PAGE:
The “problem” is that the “neighbor” doesn’t necessarily see YOUR commitment to your faith as “love” for them. Example: My brother-in-law is gay. Mrs. PGH and I love him very much and have expressed our love for him, to him. Yet, back when the gay marriage issue was more “front page”, we took a stand based on our personal beliefs: You can change man’s laws, but you can’t change God’s laws. He and his partner immediately accused of us as being “hate-mongers” because we didn’t “support” their lifestyle choices, and there was no convincing them otherwise.

    Love the sinner….hate the sin. A message that the world has convoluted into one of hate. Just because I don’t condone your sin, therefore, I MUST not love you.

    • Yes, I know. It’s sad, isn’t it? I read a blog post in which the (gay) writer complained about people “tolerating” his lifestyle. He demands acceptance, and even that–the way he parses it–isn’t really good enough.

      Many people seem to have forgotten that there have always been–and are now–cultures where tolerance is unheard of, and those who do not conform are exiled or killed. Such a time may be coming to Christians, but we can’t let that fear change our commitments to truth AND to love.

      • And the other thing that we as believers must remember is (and it can sometimes be very difficult), that when there is one (like the person you spoke of) who is not a follower of Christ, then they are not held to the same standards as believers are (to be Christ like and love with His Agape love), so, they are lost… not just in sin (because we ALL have that) but in darkness. So, they do not act towards others the way we would expect people to act… hence his demands and probably nasty attitude. *sigh* 😦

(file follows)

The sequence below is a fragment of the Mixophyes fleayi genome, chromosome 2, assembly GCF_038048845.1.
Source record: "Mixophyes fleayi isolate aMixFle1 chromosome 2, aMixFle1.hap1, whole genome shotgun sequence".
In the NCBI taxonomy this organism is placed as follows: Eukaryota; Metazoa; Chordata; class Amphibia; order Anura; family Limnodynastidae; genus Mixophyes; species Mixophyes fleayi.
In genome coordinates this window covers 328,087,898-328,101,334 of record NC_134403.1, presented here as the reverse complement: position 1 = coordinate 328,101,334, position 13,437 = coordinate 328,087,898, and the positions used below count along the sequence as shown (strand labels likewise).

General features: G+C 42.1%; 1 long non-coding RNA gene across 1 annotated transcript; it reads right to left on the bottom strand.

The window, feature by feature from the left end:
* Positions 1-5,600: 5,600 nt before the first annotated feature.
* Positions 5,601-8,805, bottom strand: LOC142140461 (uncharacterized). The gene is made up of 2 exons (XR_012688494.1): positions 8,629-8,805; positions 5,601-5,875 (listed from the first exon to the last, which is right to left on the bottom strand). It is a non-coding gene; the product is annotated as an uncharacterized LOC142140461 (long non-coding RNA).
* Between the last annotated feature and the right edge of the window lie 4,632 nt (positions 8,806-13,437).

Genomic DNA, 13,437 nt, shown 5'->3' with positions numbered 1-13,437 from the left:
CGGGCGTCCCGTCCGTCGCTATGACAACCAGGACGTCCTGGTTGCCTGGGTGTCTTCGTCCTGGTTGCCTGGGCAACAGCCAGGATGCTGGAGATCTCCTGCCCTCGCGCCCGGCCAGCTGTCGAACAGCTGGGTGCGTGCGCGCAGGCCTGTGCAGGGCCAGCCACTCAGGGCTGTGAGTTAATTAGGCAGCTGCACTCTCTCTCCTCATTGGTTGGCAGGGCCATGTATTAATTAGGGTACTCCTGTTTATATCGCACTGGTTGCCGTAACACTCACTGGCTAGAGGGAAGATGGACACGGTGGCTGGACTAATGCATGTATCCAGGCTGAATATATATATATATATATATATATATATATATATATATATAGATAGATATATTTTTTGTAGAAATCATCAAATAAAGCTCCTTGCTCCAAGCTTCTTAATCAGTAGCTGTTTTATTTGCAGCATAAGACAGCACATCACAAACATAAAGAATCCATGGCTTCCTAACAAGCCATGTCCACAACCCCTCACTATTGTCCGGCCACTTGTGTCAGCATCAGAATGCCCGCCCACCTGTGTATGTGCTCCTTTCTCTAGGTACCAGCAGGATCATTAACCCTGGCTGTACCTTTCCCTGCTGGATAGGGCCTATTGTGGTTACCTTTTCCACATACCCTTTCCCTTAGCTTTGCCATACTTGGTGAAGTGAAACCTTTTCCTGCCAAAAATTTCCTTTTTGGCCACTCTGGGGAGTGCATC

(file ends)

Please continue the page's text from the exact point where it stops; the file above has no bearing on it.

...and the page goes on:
• Which is why I constantly remind myself that I can only control my actions, thoughts, and words….and NOT the reactions of others. As a Christian, I EXPECT to NOT be accepted for the very same reason our Lord was rejected by the “best and brightest” of His day.

  4. 1 Thessalonians 5:15
    See that no one repays anyone evil for evil, but always seek to do good to one another and to everyone.

    Romans 12:10
    Love one another with brotherly affection. Outdo one another in showing honor.

    Galatians 5:22-23
    But the fruit of the Spirit is love, joy, peace, patience, kindness, goodness, faithfulness, gentleness, self-control; against such things there is no law.

    Matthew 22:37-39
    And he (Jesus) said to him, “You shall love the Lord your God with all your heart and with all your soul and with all your mind. This is the great and first commandment. And a second is like it: You shall love your neighbor as yourself.”

    … such the opposite of what the world says, huh? Glory to God we have His Word to help us navigate through!!

    • Thanks, Teach! Living up to your name!